5.  A key conclusion of the Strategic Direction for Transport is that a balanced investment strategy is needed that considers transport links within and between the North's city regions, and between the North and the rest of the country, especially central London and Heathrow.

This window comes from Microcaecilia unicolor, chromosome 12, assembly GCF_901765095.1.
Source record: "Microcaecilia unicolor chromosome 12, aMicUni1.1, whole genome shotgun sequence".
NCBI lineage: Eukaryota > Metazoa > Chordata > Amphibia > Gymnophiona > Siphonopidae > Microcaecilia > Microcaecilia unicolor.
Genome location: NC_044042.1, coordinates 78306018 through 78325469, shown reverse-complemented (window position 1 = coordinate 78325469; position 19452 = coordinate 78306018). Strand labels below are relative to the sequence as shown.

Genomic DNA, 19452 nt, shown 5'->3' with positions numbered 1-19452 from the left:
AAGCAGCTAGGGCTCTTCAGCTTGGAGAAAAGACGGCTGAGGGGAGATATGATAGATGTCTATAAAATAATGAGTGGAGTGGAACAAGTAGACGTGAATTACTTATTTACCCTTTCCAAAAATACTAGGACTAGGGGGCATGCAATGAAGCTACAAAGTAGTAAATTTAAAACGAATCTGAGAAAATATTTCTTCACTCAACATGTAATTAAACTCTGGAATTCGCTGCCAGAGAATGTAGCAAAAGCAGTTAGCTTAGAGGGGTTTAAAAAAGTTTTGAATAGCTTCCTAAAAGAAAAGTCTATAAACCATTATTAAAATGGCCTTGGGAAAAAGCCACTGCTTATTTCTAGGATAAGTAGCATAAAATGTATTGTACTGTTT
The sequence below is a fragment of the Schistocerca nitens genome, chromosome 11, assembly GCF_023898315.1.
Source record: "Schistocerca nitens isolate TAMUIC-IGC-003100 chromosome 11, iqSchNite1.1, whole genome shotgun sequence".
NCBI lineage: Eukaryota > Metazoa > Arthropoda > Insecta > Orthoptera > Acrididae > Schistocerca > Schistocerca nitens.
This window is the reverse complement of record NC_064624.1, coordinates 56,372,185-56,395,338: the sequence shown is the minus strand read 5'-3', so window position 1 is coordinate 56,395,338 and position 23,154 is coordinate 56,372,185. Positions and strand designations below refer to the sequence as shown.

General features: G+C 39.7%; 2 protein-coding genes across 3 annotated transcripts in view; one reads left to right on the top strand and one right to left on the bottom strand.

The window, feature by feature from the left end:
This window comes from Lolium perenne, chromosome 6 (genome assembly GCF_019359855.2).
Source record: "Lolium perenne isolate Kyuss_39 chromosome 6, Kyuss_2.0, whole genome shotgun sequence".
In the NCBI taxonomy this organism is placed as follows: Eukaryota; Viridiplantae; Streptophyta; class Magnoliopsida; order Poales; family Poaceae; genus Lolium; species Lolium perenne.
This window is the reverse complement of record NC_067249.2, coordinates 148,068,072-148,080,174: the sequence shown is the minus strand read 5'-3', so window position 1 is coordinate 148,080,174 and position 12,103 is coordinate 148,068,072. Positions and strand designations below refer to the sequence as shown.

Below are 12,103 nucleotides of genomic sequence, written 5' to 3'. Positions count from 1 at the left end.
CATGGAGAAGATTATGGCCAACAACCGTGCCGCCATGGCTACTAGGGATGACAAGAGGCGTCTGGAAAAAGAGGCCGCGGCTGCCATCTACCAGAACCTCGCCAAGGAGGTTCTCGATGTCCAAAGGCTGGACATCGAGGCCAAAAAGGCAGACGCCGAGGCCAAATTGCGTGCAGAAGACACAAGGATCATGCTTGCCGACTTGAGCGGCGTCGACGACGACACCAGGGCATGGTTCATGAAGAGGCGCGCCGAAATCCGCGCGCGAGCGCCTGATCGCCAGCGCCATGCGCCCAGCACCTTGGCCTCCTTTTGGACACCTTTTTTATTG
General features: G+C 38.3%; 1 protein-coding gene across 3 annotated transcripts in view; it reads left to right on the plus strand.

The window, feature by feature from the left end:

6.  Having established the Strategic Direction for Transport, the Northern Way Transport Compact then identified Short, Medium and Long Term Transport Priorities. The prioritisation work shows that while the transport proposals being pursued by stakeholders across the North will make worthwhile contributions to productivity growth, taken together they do not allow the Strategic Direction for Transport to be met. Consequently, if the North's productivity growth is to be maximised a number of the "Strategic Delivery Gaps" need to be addressed. The Transport Compact identified strategic delivery gaps for the rail network, the road network and associated with network integration. The rail gaps are the Northern Hub (the strategy to transform rail in the North), rail gauge enhancements for multi-modal container traffic, a rail rolling stock strategy and strategies for trans-Pennine and north-south rail (including high speed rail). The road gaps relate to the need for a long term strategy to keep the strategic road network moving and a north-wide approach to behavioural change. For network integration the strategic gaps relate to pan-Northern smart ticketing and strategic park and ride.